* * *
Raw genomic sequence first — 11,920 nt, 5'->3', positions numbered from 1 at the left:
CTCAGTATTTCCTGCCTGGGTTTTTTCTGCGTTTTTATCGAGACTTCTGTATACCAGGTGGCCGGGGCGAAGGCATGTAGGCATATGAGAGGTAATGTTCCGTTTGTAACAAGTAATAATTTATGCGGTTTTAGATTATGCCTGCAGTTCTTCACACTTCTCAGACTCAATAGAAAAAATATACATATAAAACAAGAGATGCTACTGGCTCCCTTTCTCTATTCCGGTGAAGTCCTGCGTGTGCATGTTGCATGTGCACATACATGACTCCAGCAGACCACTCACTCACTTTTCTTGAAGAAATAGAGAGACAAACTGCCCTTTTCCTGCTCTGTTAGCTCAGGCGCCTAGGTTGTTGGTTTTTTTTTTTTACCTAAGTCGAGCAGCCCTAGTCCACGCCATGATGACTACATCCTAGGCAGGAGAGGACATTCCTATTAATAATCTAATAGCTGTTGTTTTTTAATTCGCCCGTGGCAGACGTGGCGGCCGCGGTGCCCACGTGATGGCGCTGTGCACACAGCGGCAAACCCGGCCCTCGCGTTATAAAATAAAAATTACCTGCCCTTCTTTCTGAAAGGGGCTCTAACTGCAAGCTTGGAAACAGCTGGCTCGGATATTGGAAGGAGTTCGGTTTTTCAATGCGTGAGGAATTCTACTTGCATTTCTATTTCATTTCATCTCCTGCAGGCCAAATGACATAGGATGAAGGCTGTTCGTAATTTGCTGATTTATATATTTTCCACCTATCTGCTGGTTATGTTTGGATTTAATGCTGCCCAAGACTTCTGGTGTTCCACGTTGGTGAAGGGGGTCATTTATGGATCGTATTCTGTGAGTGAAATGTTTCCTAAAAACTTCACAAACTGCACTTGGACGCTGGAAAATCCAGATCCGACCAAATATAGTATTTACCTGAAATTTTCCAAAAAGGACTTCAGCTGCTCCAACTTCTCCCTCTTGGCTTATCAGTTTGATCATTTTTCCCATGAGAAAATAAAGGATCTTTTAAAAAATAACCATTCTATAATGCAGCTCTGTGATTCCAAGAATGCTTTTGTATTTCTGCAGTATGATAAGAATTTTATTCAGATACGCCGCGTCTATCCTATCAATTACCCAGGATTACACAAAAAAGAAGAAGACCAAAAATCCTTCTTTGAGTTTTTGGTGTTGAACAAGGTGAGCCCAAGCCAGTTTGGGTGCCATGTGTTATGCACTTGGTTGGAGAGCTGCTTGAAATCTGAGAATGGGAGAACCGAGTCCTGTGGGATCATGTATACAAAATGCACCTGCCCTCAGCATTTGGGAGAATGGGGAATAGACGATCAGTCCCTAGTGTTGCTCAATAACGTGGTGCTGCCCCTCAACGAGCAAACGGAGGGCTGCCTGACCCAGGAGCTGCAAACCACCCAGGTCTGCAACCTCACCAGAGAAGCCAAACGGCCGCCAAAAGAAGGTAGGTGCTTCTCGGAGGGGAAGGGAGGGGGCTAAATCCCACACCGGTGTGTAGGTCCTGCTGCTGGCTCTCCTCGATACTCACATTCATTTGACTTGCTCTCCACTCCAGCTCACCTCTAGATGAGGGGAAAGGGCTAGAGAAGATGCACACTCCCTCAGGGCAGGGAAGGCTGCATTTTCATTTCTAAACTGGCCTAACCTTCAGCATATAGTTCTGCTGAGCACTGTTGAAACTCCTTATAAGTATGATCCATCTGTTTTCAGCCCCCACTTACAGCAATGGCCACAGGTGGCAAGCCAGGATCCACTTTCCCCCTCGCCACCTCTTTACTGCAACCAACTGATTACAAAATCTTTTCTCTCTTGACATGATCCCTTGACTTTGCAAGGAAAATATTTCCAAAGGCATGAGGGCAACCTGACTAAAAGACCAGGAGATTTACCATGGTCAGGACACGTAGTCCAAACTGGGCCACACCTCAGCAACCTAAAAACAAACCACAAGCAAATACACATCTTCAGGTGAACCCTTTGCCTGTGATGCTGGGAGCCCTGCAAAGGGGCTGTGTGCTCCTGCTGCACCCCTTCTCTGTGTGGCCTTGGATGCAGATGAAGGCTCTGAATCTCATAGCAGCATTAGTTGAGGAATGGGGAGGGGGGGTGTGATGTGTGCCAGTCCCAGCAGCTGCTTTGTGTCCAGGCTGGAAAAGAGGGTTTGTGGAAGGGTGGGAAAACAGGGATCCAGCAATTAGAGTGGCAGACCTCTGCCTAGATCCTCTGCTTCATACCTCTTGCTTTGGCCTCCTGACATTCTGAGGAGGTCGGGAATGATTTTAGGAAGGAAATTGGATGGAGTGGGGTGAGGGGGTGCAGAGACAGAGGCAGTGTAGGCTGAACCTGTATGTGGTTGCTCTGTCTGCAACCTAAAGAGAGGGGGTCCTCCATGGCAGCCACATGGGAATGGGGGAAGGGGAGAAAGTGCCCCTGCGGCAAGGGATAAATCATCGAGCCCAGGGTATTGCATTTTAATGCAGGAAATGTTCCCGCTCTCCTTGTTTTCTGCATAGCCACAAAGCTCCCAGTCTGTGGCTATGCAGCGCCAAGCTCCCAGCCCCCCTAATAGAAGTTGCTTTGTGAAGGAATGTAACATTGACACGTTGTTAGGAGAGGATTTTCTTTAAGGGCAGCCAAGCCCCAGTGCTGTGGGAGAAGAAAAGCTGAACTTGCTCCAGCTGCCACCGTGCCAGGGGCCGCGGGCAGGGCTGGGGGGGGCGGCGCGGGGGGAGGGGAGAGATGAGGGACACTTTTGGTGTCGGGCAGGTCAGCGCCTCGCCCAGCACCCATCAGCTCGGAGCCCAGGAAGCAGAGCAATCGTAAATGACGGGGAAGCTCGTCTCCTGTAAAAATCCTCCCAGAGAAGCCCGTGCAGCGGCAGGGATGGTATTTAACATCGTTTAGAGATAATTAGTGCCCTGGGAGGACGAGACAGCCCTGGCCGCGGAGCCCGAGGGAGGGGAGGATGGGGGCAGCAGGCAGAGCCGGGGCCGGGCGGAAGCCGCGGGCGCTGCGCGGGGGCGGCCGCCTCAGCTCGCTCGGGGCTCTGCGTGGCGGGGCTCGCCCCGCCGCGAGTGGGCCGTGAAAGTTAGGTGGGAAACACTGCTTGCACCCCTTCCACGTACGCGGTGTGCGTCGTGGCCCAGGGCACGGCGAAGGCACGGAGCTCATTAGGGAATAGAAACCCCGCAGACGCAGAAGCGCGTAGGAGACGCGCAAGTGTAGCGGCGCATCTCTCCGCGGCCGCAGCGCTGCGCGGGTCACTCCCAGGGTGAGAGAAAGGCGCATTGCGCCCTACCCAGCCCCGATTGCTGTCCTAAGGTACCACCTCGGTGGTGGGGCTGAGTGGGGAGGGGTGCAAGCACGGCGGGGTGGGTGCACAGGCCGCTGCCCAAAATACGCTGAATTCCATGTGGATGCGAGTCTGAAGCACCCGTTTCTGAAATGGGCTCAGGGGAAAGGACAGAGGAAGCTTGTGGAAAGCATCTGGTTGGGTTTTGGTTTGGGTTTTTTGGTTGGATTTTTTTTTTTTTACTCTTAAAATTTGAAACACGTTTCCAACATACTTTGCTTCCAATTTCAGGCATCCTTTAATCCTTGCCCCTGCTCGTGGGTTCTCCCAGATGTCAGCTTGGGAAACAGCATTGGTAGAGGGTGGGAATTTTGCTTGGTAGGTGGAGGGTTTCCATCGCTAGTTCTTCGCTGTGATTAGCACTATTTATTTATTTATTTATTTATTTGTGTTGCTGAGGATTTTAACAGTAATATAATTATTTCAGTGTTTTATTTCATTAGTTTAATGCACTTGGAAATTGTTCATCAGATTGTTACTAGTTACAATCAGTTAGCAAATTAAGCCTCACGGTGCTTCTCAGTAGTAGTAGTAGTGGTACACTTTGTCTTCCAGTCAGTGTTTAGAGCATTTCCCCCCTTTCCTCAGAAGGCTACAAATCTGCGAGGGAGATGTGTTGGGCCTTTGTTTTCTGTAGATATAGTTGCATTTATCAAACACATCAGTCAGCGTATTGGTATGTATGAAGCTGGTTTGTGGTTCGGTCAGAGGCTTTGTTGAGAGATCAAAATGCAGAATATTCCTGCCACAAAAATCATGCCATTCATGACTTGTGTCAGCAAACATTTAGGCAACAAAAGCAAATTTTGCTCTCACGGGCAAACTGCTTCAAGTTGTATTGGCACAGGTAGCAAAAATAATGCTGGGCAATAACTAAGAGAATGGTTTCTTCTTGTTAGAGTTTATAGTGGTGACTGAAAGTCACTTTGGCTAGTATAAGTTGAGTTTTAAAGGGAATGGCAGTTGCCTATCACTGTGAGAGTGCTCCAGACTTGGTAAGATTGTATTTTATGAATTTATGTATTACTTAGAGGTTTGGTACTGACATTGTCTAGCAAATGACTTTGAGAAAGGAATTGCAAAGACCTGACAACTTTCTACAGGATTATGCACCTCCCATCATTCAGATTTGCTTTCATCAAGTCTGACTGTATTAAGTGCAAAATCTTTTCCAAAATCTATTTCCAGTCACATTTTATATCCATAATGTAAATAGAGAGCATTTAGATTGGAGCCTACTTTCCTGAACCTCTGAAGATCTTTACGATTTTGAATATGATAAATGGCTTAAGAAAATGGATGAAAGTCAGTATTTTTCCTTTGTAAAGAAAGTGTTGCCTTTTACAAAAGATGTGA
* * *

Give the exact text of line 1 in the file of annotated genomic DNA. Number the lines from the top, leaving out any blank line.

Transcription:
Raw genomic sequence first — 11,920 nt, 5'->3', positions numbered from 1 at the left: